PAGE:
Sunday, November 23, 2014


From Garden of Eden to Kakaako condos—how Honolulu is falling apart

a rant by Larry Geller

I’m still an optimist, but I don’t like what I am seeing around myself. For example, outside the window, traffic on the H-1 only gets worse. I looked out the other night and felt that the road rage could build to the point where it explodes!

Road rage

The H-1, Vineyard Boulevard, School Street and S. King Street were all visible, all bumper-to-bumper or not moving at all. I just had to draw what I was thinking.

If you look at the extreme right of the photo, cars are backed up on the on-ramp for blocks—waiting to get onto a highway that is hardly moving at all.

At one time Honolulu resembled a kind of Garden of Eden, a tropical paradise. But that has already vanished under spreading layers of concrete and asphalt. Farms taken away to create an unaffordable suburbia, condos stealing precious land and views to house only the super-rich, near unbearable daily commute times—these are only the latest manifestations of a rapid decline in living standards on this island.

We even have to defend the country, it seems, or it will be swallowed up by developers. There will be little of Eden left that can be recognized. Yes, keep the country country, it is all we have left.

Aside from the developer-government complex, probably few of us have asked for this. Condos for the super-rich do not generate many jobs, and the retail jobs needed to supply those folks with caviar, fine cheeses and Italian shoes are few and pay badly. What we need is housing for ourselves, not for them. Ask anyone which is more important, an affordable rent or ritzy neighbors.

Are we falling apart? And can that explain the low civic participation, one manifestation of which is low voter turnout?

When there is an issue, such as defeating Abercrombie’s PLDC, or defeating Abercrombie himself, for that matter, we get the job done. If we are concerned about pesticides affecting school children’s health, we do act.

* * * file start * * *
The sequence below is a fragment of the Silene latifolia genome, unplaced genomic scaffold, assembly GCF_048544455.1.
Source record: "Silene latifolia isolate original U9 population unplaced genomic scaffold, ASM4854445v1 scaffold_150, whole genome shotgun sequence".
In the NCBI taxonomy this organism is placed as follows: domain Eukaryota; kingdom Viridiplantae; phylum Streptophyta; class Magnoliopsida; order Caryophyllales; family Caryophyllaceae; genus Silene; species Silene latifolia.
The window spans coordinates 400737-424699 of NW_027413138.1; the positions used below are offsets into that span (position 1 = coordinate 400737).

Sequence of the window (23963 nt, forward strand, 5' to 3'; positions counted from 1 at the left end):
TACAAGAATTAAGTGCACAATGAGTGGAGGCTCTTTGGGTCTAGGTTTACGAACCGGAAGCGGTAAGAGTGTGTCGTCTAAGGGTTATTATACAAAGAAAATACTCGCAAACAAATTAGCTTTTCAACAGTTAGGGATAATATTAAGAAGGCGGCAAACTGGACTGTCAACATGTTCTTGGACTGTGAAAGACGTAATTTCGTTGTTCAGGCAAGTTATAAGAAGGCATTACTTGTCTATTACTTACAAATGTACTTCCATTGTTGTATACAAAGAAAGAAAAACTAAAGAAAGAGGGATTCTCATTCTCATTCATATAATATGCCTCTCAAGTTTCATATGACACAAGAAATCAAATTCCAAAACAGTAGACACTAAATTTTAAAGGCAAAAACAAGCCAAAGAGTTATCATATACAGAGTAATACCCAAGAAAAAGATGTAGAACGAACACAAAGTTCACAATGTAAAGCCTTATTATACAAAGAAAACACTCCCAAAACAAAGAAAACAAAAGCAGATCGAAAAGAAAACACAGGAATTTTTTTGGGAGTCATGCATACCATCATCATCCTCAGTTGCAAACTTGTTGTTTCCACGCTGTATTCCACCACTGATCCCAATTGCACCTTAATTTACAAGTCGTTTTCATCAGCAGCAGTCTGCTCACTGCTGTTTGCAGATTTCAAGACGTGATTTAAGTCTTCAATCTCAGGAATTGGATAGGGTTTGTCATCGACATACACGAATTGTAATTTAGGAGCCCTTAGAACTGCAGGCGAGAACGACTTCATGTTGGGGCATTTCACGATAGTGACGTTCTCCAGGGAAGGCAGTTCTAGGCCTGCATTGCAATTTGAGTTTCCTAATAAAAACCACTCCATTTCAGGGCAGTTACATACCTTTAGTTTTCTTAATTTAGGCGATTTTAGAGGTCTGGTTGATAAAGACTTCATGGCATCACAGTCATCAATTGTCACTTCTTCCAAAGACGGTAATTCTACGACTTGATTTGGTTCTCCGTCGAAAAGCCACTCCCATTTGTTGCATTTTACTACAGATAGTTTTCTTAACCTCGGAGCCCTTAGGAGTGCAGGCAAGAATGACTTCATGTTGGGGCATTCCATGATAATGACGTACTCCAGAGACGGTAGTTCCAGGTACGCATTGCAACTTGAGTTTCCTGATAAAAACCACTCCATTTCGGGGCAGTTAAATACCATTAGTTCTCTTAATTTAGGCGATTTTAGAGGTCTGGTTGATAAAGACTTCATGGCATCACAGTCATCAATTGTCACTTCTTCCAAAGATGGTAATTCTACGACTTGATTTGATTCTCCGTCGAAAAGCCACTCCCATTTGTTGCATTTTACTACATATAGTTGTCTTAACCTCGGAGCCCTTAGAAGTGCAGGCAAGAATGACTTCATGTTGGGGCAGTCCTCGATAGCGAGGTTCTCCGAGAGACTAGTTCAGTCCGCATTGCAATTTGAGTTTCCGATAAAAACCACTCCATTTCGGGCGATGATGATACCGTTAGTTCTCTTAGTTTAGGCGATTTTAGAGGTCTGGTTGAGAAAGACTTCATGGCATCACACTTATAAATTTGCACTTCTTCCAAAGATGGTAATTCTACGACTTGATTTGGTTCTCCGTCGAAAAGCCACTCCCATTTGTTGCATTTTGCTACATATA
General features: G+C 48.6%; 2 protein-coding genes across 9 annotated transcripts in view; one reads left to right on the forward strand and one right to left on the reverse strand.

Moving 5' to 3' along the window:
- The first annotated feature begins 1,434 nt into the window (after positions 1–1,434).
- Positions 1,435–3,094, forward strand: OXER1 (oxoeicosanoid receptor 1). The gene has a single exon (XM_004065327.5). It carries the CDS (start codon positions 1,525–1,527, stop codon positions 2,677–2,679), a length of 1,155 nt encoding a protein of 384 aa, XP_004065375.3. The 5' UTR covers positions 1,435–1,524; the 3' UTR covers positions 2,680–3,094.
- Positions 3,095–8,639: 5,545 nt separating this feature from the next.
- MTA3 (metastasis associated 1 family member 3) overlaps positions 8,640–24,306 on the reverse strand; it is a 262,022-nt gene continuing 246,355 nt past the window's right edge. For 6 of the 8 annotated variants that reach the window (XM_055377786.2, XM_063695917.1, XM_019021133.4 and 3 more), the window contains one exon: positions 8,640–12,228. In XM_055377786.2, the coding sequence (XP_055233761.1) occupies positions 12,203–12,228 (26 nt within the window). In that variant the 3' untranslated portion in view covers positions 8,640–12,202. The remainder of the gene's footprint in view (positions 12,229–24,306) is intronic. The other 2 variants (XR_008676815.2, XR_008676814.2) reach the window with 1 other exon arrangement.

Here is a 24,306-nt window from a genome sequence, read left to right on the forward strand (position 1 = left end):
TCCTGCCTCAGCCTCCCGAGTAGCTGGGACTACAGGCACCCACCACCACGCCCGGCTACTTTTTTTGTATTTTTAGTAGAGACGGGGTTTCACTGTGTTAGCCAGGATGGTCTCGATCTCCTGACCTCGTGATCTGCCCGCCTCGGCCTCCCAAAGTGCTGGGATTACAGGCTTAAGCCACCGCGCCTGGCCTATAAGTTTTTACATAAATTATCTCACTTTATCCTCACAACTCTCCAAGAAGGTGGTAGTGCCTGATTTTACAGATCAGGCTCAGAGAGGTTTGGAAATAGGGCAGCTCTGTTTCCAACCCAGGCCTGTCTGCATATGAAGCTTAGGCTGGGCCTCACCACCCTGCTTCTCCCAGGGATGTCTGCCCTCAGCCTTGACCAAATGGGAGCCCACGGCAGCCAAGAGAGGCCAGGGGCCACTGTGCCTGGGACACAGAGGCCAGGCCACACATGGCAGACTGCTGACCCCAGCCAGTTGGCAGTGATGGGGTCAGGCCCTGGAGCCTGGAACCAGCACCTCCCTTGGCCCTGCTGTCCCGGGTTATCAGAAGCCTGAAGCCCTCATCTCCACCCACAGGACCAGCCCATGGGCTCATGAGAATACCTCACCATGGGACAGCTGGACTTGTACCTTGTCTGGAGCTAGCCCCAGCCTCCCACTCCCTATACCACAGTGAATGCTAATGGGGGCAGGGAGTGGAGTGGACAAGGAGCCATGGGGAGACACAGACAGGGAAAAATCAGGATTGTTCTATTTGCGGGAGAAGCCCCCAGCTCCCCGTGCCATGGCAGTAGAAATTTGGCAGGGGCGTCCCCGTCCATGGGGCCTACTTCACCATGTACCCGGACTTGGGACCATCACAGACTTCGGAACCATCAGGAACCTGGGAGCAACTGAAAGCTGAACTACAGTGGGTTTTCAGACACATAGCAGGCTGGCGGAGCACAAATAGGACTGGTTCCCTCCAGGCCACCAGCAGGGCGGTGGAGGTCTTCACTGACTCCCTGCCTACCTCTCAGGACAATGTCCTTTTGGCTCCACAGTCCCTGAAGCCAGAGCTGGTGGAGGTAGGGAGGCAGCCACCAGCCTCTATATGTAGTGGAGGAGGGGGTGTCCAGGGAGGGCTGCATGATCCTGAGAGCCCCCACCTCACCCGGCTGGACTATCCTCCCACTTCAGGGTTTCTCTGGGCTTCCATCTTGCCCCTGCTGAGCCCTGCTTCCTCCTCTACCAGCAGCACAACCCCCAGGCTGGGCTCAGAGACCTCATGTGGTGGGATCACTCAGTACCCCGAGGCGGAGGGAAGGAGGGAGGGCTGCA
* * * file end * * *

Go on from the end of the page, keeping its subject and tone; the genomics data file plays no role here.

It’s just the in-between times.

But look—the nation has seen a decline in wages and living standards over (say) the last 30 years, and Hawaii has seen the same. Our top college graduates must leave Hawaii to find jobs suited to their achievements. Even highschoolers face a grim future because there so few jobs for them, and at the same time, their prospects of being able to move out from their parent’s homes get dimmer each passing day. Even if they find a job, it won’t pay the rent.

Vanishing farms, long commutes, and all the other symptoms of decay seem intractable. What can we do as individuals to save this place? There is no direction for us. So mostly we do nothing.

Nor does the university help us. There might as well be a wall around most of it, call it the Great Wall of Manoa, that cements the separation. Perhaps inside they know the answers—or more important, they are capable of helping us to find the answers—but yet, nothing happens, and the decline of the Honolulu we knew continues. I can’t get it out of my head. Our best minds have their noses in textbooks studying the words of dead white men while their knowledge and curiosity could be put to practical use. Study Honolulu, please.

Is this just negative thinking? Shouldn’t we be concerned that mega-condos are winning out over preservation of our air, water, farmland, open spaces, and straining the carrying capacity of the land itself? Just as the world largely ignores climate change with inevitable consequences, are we, here, on a smaller scale, ignoring our march to becoming a Hong Kong in the Pacific?

If that’s ok with everyone, fine. I don’t think it is, but again, there’s been no survey, no poll, no study. Instead, the condos rise, the traffic increases, and we remain victims of it all.

Do we need the super-rich at all, or do we need jobs paying a living wage and affordable housing?

I like to think that we can take charge of our future. How to get started? How to draw a different roadmap than the one we have?


Having graduated from Iolani in 1963 and been returning to the islands scores of time since, I cannot agree more with your Garden of Eden to Kakaako condos piece. The only way I can see to stop the madness is to tax great wealth and luxury living at a much higher rate and use that tax for affordable housing, better education, protection of species and sustainable agriculture etc....If anyone knows of other ways, I would welcome hearing about them. Thanks for your work. George Cattermole

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